An Examination of Problems and Solutions to Climate Change: A Conversation With Steven Chu
Wednesday, April 26, 2006 / 3:35 pm - 4:50 pm
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Moderator
Richard Sandor, Chairman and CEO, Chicago Climate Exchange Inc.; Senior Fellow, Milken Institute

Speaker
Steven Chu, Nobel Laureate, Physics, 1997; Director, Lawrence Berkeley National Laboratory

Nobel Prize winner Steven Chu, introduced by Richard Sandor, founder of the Chicago Climate Exchange, built upon his earlier lunch lecture and discussed three major topics: the climate change caused by excess carbon dioxide in the atmosphere, the possibility that we will run out of oil and what we can do about each.

Chu began by reviewing the world's use of energy over time. By 2025, he predicted, the world will use three times the energy it did in1970. Given that we chiefly depend upon fossil fuels, this implies greater carbon dioxide in the atmosphere. Carbon dioxide lasts a long time; even if we stopped adding to it, the world would continue warming. At twice the carbon dioxide levels of pre-industrial times, the world climate would shift by several degrees, growing hotter in the Northern Hemisphere, colder in the Southern Hemisphere.

Chu cautioned the audience to not underestimate a few degrees: for example, he said, 8 degrees Celsius separates today's average temperatures from that of the last ice age. As the temperature rises, glaciers melt, reflecting less heat back into space and speeding the warming. Although the warmer weather should encourage more plant life, which would remove more carbon dioxide, even the most generous models do not predict much relief. Our agriculture in the Northern Hemisphere would be threatened by this climate change; already California farmers can no longer depend upon water from the Sierra Nevada Mountains.

Chu discussed the possibility of storing carbon dioxide underground, out of the atmosphere. Oil drillers are already using carbon dioxide to push out more oil. South Dakota actually exports carbon dioxide to Canada for this purpose. Unfortunately, if carbon dioxide leaks out, it can be deadly, and oil companies have been reluctant to monitor study how this leakage happens.

This growth in carbon dioxide as an asset is fueled by a dwindling resource: oil. The United States is the wealthiest country in the world and consumes the most energy per capita. Until 1970, the United States was a net exporter of oil; now it imports 60 percent of its oil. China seems poised to follow in the same path; it is now importing 50 percent of its oil and will have to increase to 75 percent soon. Although no one knows with certainty, predictions of a peak of oil production have been continually made. Chu said he doubts whether the world will run out of oil in the foreseeable future; current drilling methods only recover 30 percent to 40 percent of the oil available.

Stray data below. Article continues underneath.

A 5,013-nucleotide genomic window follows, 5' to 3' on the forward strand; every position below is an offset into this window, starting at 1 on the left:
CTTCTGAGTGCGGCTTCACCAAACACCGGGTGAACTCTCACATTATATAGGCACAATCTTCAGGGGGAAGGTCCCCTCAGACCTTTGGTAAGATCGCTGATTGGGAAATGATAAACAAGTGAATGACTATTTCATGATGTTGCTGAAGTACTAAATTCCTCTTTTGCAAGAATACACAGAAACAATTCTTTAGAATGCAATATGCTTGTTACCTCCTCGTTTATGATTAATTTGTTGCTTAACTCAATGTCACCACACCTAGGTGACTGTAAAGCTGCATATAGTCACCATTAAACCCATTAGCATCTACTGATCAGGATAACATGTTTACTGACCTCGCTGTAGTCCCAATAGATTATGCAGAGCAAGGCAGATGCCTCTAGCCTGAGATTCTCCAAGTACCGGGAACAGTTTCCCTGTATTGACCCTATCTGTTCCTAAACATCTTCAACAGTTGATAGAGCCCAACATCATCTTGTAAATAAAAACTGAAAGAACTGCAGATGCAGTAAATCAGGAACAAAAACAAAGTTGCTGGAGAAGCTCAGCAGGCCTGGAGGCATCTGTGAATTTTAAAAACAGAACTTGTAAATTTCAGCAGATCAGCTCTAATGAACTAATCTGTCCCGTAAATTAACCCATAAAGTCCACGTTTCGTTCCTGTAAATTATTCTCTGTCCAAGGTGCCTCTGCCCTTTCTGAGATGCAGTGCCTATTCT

Chu said he believes we have two parallel paths for our energy needs: conservation and the development of new, cleaner energy. Although he said that the free market is the most nimble way to accomplish technology gains, he acknowledged that there are certain limitations, such as externalities (prices do not capture damage from pollution), and that free markets only promote local optimization in time or geography (a shortage of fish fuels more fishing). He used the example of refrigerators to show how government regulation can help the free market. Refrigerators have steadily gone up in size but have used continually less energy since the mid-1970s, when the federal government started requiring stricter energy guidelines. The real price for refrigerators has gone down, as well. This is an important example, since 40 percent of all energy is used to heat or cool, he said.

On the "supply side," Chu considered new fuel sources, such as coal, fusion, fission, wind, photocells and biomass. There seems to be at least 200 (perhaps a 1,000) years left of coal, he noted. Unfortunately, coal puts out even more emissions than oil. Chu dismissed fusion as not being a major player for the rest of this century, at least. Fission is marred by the waste and nuclear proliferation issues. Even if Yucca Mountain finally opens for nuclear waste, he said, it would be filled by 2010. Recycling the fuel reduces waste by a factor of 10, but involves plutonium, which can be "weaponized," creating a security risk. Wind is also a strong possibility as a new energy source; its cost is within 20 percent of commercial viability.

Chu seemed to feel that using biomass as an alternative fuel source was perhaps the strongest possibility. He noted that the recent history of agriculture has allowed us to feed more people on less land. In fact, he said, the federal government pays many farmers to not grow crops. New trade agreements will make it less likely that the United States can sell the heavily subsidized crops on the world market, making it ideal for biomass energy, such as conversion to ethanol.

Sandor discussed his reactions as an economist, saying that he found Chu's words sound. He said the question on pricing externalities was very interesting. For example, the United States passed a cap on sulfur emissions in response to the problem of acid rain. His organization, the Chicago Climate Exchange, manages the trading of the permits that allow the sulfur polluting. This, he said, set up price signals that encouraged scrubbers in smokestacks, the switch to low-sulfur coal and the switch to gas.

Both Chu and Sandor agreed there were large gains to be made in non-fossil fuel energy sources, particularly biomass. Sandor quoted a member of OPEC who said, "The Stone Age didn't end because they ran out of stones." Similarly, both men said they were optimistic that the world would shift to other energy sources well before our oil runs out.